Mount Sinai’s first x-ray machine was purchased in 1900 and was set up in the synagogue, a portion of which had already been converted to an operating room. Eugene H. Eising, who was House Surgeon at the time, took the first x-ray plate. He along with Walter Brickner became the first radiographers appointed to the Hospital.
Leopold Jaches replaced Brickner in 1908, and as Chief at Mount Sinai, the Department grows “from small beginnings into a large diagnostic and therapeutic institute.” By 1909, the rest of the Hospital was beginning to realize the importance and utility of radiology. As a reflection of this growing importance, the Department moved into larger quarters in the basement of the medical building the following year.
Scientific Achievements in Radiology
The 1920s were marked by a series of scientific achievements by members of the Department, including:
- An x-ray unit was installed in the operating room to permit visualization of the kidneys during the removal of kidney stones
- Mount Sinai’s own Moses Swick formulated Uroselectan, which permitted the visualization and examination of the urinary tract without cystoscopy. This compound led the way for later advances in the visualization of the heart, vascular system and brain.
- The radiologist Arthur Bendick assisted Isidor C. Rubin, of the Department of Gynecology, with his pioneer work in the visualization of the uterus and the fallopian tubes.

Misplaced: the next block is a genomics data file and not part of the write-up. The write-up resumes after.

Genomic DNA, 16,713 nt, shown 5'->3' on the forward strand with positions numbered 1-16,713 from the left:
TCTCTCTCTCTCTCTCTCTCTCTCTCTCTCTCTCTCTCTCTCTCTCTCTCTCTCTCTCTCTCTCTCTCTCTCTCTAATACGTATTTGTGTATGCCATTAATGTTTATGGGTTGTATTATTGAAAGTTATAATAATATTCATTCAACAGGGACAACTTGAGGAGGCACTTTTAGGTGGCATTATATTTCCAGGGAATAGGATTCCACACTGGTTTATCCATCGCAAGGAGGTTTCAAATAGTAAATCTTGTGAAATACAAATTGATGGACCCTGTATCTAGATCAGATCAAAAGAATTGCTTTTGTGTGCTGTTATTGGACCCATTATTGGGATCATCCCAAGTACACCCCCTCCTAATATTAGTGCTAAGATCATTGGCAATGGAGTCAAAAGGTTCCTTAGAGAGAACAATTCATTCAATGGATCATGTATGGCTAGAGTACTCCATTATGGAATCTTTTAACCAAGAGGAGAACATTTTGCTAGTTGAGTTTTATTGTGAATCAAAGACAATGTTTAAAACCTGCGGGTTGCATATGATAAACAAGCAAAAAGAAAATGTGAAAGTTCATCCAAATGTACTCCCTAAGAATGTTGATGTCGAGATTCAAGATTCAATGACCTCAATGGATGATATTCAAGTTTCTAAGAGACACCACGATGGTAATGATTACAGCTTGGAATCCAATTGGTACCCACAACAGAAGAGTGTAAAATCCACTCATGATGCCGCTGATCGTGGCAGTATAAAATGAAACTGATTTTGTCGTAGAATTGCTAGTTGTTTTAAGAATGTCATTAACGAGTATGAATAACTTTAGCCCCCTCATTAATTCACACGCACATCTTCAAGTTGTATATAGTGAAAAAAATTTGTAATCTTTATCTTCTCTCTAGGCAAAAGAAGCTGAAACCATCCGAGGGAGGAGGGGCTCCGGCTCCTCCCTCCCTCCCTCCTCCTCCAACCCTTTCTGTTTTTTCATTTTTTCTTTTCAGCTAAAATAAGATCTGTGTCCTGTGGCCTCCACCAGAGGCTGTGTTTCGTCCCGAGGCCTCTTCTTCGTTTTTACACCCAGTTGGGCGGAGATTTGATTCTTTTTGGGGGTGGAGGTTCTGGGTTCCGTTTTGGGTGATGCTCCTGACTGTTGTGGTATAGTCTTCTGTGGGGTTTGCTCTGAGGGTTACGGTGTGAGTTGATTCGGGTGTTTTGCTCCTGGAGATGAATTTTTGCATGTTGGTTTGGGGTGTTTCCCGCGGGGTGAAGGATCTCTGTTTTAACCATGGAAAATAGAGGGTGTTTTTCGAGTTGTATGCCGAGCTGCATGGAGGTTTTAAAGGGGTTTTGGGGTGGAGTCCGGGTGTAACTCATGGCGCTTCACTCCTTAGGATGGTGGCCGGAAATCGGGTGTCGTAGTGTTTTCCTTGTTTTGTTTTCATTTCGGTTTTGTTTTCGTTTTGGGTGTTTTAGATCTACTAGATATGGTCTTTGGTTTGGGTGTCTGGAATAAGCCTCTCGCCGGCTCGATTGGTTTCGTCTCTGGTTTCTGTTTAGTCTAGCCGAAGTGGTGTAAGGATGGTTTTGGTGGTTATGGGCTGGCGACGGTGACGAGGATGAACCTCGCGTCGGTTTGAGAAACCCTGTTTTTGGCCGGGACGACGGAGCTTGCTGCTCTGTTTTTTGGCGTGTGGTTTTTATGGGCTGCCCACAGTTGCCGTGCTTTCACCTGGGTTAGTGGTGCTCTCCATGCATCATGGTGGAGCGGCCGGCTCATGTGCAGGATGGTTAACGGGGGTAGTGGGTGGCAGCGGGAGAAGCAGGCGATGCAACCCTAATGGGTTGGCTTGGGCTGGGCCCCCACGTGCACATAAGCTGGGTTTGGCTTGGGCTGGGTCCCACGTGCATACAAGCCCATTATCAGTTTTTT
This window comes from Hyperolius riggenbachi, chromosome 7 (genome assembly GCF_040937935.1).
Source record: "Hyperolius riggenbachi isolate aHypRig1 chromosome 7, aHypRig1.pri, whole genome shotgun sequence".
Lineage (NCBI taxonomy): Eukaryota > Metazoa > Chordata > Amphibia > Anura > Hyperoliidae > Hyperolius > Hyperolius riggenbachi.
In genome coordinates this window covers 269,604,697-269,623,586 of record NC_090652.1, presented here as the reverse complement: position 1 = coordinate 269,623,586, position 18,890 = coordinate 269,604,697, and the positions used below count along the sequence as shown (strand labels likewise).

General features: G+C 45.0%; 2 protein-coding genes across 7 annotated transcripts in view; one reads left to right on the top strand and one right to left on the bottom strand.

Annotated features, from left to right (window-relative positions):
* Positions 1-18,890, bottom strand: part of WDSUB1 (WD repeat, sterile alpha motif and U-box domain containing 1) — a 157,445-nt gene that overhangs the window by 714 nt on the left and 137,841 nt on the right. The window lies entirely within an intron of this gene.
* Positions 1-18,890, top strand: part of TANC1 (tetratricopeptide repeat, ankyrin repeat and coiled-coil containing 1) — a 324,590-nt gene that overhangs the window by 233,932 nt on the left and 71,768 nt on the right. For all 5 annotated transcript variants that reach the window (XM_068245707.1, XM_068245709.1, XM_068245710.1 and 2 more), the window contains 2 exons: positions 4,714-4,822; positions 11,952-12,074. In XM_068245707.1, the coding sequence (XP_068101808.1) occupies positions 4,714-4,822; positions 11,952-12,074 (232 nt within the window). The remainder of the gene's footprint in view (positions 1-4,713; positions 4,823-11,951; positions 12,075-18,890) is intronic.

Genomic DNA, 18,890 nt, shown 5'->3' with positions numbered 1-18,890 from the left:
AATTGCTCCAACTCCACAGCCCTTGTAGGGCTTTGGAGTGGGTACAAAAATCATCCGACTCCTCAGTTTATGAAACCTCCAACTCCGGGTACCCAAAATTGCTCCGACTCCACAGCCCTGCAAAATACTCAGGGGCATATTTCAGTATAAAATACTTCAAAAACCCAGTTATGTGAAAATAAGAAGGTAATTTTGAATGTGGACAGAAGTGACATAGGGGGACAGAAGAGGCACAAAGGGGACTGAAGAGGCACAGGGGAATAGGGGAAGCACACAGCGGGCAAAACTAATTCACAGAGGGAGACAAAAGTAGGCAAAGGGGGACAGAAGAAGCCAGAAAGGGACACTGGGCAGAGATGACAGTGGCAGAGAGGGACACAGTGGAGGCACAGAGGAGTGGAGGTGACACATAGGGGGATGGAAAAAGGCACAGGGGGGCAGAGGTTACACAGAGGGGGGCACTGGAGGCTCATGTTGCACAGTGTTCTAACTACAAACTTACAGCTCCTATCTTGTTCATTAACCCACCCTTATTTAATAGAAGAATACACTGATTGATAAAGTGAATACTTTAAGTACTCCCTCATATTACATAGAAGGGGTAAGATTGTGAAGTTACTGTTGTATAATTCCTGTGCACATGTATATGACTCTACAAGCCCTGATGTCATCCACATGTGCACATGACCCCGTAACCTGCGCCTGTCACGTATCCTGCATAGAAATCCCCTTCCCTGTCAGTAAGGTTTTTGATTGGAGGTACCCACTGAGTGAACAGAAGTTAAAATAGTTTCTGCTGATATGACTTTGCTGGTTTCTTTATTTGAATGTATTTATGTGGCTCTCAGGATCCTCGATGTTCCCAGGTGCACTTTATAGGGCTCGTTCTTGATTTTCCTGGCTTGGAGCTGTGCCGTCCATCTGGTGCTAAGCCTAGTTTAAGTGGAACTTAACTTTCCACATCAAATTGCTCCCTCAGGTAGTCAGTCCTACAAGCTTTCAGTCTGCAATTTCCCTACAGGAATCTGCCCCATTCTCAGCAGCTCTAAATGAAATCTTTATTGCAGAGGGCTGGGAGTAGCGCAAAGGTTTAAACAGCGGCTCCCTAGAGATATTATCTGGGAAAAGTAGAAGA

By the 1930s, Mount Sinai’s Radiology Department made major advancements in academia. The internship in radiology at Mount Sinai was recognized as part of the course required for the degree of Doctor in Medical Sciences in Radiology at Columbia University.
Additionally in the 1930s, Marcy L. Sussman became Chief of the Department, performing the first angiocardiogram at Mount Sinai. Sussman served as Chief for ten years and was responsible for training several of the outstanding radiologists of the future, including Bernard S. Wolf, who would succeed Sussman when Sussman resigned his position in 1949.
Under the leadership of Wolf, the Department obtained international recognition. Wolf was able to attract a group of individuals whose productivity as both full-time and voluntary staff radiologists became the envy of many far larger radiology departments. Richard H. Marshak and Mansho Khilnani also were dominant figures in radiology and often collaborated with Wolf.
John E. Moseley served Mount Sinai for four decades (1943—1983) as its first pediatric radiologist. He was internationally recognized for his expertise in bone radiology. For decades, Charles Newman and Claude Bloch, associates in practice, were invaluable members of the Department. Bloch edited “Radiologic Notes” in the Mount Sinai journals for a number of years; Newman, who would endow a Professorial Chair in the Department, was another superb teacher of students and residents.